So a female presidential candidate attends a women’s function hosted by organizations of female legislators and female voters. Sounds nice and … female – right?
Wrong, says Susan Y. Smith, president of the South Carolina Democratic Women’s Council that co-hosted Hillary Clinton’s May 27 event in the state capitol of Columbia. This correlation, Smith says, is nothing but coincidence.
As for actual cause, Clinton’s attendance at the Day in Blue in Columbia, also hosted by the state legislature’s Democratic Women’s Caucus, was a sharp campaign strategy, Smith finds. Women make up a majority of registered voters in both the state and nationwide, after all, and were 61 percent of all participants in South Carolina’s last Democratic primary. The Palmetto State is also early on the slate of presidential primaries and hosts the first one in the southern U.S. next February, too. As a result, Smith says, “any smart candidate would want to appeal to women first.”
And the topics that Clinton spoke of to these women’s organizations weren’t introduced for any other reason than the fact that … well, they’re facts. Take her comments on income inequality, for example:
Too many women still earn less than men on the job. Women of color often make even less. Then there’s the so-called ‘motherhood penalty.’
Clinton’s very correct on that issue, too. Currently, women are paid 22 percent less than men for the same work. Minority women approach the plate with two strikes against them; African-American women earn 36 percent less than men, and pay is 46 percent lower for Hispanic females.
To correct this disparity, Clinton offered support for the Paycheck Fairness Act, a bill she introduced to the U.S. Senate multiple times beginning in 2005, she said, and which was recently reintroduced by Sen. Barbara Mikulski.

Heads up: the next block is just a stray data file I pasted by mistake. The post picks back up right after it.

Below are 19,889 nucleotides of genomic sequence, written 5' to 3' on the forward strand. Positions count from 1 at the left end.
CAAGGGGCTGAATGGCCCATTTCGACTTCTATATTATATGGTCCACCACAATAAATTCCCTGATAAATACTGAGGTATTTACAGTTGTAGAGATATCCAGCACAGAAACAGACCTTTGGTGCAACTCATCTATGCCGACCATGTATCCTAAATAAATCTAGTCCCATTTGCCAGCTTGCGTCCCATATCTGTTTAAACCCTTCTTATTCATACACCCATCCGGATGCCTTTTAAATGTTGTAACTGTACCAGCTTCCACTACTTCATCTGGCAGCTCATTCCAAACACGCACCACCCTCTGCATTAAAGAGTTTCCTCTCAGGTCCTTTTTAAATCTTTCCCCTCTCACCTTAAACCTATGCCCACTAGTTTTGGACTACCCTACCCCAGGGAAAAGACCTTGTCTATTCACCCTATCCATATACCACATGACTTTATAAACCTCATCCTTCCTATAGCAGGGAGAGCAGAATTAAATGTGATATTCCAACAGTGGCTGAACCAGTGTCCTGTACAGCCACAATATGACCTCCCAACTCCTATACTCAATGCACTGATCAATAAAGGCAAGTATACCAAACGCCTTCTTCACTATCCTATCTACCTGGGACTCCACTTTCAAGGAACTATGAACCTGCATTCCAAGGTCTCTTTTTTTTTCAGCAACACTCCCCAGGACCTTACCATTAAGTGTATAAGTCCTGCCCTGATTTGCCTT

It’s time to get this done once and for all.
To get it done correctly, though, would require more transparency in job salaries, she said.
Women need information to negotiate. You can’t stand up for equal pay if you don’t know you’re not paid equally. Postings of new jobs should include salary ranges.
Lower paying jobs need a pay increase, too, Clinton added. “We need to raise pay for the lowest paid jobs in America,” she said, adding that such employment is disproportionately held by women – especially minority women.
In most states today, waitresses, bartenders, and hairstylists who rely on tips are paid even lower than the minimum wage.
And to back up the fact that these aren’t “women-only” issues, Clinton pointed out that these issues don’t affect women alone, but entire families. Forty percent of mothers are the primary income earner in U.S. households, if not the sole earner, Clinton said. As a result:
This isn’t a women’s issue. This is an American issue. […] The entire family is shortchanged.
And with that summation does Susan Y. Smith’s argument make perfect sense. Clinton’s platform isn’t gender-oriented; it’s American-oriented, with goals of filling in gaps that have been present for too long, and that affect too many – both women and men.
Clinton finished second in South Carolina’s 2008 primary with 26.5 percent of the vote. The first Democrat to officially declare a 2016 campaign, she leads the state’s primary polls with an average take of 62 percent.
South Carolina’s presidential primary – the first in the south and potentially fourth overall nationwide – is tentatively scheduled for Feb. 20, 2016.
Images by Rob Groce